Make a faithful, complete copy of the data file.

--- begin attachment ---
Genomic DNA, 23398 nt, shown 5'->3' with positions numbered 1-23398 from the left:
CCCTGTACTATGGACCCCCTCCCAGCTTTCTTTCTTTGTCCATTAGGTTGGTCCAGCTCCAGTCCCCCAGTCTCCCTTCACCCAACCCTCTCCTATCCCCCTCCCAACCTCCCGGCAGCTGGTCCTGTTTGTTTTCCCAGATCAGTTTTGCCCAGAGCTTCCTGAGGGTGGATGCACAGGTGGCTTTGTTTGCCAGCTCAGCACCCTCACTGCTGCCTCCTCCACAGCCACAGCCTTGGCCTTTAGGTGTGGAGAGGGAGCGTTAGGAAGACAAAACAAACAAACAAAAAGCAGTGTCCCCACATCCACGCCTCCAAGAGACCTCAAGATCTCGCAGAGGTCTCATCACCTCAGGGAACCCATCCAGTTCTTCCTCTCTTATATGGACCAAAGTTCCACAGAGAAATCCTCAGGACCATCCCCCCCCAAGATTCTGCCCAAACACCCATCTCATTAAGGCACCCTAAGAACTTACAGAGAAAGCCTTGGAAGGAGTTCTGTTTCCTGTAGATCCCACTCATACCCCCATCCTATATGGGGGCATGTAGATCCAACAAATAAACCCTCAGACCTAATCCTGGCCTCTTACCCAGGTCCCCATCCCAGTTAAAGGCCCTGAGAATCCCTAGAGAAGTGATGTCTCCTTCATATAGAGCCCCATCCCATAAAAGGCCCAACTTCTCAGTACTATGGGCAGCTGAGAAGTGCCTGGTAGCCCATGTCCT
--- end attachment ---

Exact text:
Genomic DNA, 23398 nt, shown 5'->3' with positions numbered 1-23398 from the left:
CCCTGTACTATGGACCCCCTCCCAGCTTTCTTTCTTTGTCCATTAGGTTGGTCCAGCTCCAGTCCCCCAGTCTCCCTTCACCCAACCCTCTCCTATCCCCCTCCCAACCTCCCGGCAGCTGGTCCTGTTTGTTTTCCCAGATCAGTTTTGCCCAGAGCTTCCTGAGGGTGGATGCACAGGTGGCTTTGTTTGCCAGCTCAGCACCCTCACTGCTGCCTCCTCCACAGCCACAGCCTTGGCCTTTAGGTGTGGAGAGGGAGCGTTAGGAAGACAAAACAAACAAACAAAAAGCAGTGTCCCCACATCCACGCCTCCAAGAGACCTCAAGATCTCGCAGAGGTCTCATCACCTCAGGGAACCCATCCAGTTCTTCCTCTCTTATATGGACCAAAGTTCCACAGAGAAATCCTCAGGACCATCCCCCCCCAAGATTCTGCCCAAACACCCATCTCATTAAGGCACCCTAAGAACTTACAGAGAAAGCCTTGGAAGGAGTTCTGTTTCCTGTAGATCCCACTCATACCCCCATCCTATATGGGGGCATGTAGATCCAACAAATAAACCCTCAGACCTAATCCTGGCCTCTTACCCAGGTCCCCATCCCAGTTAAAGGCCCTGAGAATCCCTAGAGAAGTGATGTCTCCTTCATATAGAGCCCCATCCCATAAAAGGCCCAACTTCTCAGTACTATGGGCAGCTGAGAAGTGCCTGGTAGCCCATGTCCT